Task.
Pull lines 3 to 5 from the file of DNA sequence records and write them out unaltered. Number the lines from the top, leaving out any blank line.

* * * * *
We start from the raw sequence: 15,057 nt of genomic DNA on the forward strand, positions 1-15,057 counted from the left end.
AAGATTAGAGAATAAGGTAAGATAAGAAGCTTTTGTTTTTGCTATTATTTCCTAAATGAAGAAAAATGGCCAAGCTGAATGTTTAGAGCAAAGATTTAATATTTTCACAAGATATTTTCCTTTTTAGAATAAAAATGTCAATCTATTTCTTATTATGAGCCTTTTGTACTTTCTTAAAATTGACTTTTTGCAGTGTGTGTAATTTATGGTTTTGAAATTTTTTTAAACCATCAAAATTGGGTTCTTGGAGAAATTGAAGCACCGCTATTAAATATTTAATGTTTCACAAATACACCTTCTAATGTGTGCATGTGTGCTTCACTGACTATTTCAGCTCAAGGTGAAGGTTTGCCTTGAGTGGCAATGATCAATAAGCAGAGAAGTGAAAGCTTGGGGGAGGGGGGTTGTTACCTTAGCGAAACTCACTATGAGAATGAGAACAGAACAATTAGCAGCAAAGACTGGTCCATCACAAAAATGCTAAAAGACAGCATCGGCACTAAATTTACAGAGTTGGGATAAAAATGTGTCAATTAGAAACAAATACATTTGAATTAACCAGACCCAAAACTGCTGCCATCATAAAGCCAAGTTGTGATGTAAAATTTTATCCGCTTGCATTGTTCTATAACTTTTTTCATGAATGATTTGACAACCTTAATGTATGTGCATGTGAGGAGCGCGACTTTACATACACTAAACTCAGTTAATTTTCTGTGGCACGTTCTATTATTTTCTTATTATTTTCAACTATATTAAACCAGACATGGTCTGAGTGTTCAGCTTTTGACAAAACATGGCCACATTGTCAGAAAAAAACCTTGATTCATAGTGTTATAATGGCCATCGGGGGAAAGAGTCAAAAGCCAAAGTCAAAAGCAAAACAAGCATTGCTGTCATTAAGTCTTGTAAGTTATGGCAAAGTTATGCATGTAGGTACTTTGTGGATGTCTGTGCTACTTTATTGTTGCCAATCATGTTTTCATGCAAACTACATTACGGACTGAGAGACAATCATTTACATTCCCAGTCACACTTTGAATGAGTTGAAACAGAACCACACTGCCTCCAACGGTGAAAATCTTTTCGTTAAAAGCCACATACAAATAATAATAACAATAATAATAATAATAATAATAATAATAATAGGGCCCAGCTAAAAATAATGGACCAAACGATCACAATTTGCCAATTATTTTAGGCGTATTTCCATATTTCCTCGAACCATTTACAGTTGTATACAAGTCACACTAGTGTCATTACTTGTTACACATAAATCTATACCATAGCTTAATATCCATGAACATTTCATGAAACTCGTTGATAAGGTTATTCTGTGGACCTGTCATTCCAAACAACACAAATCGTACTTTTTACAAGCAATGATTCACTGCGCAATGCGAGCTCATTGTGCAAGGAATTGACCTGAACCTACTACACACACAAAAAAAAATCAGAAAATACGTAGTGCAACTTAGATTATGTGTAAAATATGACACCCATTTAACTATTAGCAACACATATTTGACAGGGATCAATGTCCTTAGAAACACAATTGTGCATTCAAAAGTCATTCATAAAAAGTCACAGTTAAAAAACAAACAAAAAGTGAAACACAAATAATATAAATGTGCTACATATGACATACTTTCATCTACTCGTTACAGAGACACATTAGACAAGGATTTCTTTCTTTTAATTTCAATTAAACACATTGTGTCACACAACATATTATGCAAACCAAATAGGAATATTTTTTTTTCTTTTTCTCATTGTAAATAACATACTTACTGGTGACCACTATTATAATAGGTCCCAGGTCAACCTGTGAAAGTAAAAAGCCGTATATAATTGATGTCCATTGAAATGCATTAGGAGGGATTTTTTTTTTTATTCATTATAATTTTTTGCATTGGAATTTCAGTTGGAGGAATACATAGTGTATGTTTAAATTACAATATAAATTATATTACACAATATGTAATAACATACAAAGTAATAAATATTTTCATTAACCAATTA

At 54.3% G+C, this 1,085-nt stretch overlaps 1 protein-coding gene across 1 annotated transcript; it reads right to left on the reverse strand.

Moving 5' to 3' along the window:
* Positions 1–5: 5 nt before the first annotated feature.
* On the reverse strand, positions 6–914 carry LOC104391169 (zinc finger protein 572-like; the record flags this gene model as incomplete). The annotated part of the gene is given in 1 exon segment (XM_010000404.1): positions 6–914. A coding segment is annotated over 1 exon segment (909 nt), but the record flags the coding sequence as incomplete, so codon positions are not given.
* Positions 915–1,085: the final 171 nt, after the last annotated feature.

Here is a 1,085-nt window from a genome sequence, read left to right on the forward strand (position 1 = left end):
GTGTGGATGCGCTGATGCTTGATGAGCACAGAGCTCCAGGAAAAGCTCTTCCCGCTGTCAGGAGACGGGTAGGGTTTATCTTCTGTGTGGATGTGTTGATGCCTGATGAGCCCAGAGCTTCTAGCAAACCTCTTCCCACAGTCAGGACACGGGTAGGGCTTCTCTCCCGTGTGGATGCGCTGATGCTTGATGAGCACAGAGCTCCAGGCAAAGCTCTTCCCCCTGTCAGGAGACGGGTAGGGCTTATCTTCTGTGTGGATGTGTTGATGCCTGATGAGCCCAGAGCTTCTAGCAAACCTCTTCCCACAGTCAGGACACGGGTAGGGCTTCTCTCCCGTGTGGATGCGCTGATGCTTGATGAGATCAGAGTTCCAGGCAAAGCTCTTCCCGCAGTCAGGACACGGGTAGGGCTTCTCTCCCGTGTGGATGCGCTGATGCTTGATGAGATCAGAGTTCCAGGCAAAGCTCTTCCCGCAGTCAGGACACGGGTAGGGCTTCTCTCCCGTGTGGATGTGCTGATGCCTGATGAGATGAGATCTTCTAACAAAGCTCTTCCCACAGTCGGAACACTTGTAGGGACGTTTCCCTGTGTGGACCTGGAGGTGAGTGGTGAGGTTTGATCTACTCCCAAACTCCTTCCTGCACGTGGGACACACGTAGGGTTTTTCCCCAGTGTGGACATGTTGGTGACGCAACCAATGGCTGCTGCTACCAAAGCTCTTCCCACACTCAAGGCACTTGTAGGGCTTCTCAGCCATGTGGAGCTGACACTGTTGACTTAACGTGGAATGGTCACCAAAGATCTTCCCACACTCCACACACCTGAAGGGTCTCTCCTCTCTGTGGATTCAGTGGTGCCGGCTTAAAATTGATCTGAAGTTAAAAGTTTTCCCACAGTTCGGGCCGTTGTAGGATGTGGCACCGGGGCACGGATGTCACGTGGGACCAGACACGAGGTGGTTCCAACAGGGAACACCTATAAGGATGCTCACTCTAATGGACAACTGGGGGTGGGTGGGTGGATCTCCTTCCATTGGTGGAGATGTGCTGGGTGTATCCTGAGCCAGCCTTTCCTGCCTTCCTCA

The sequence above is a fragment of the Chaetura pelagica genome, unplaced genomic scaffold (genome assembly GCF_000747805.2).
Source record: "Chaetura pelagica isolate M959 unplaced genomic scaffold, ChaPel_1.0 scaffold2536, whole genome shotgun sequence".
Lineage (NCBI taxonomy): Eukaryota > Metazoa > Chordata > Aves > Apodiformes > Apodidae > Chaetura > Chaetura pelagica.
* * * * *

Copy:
At 54.3% G+C, this 1,085-nt stretch overlaps 1 protein-coding gene across 1 annotated transcript; it reads right to left on the reverse strand.

Moving 5' to 3' along the window:
* Positions 1–5: 5 nt before the first annotated feature.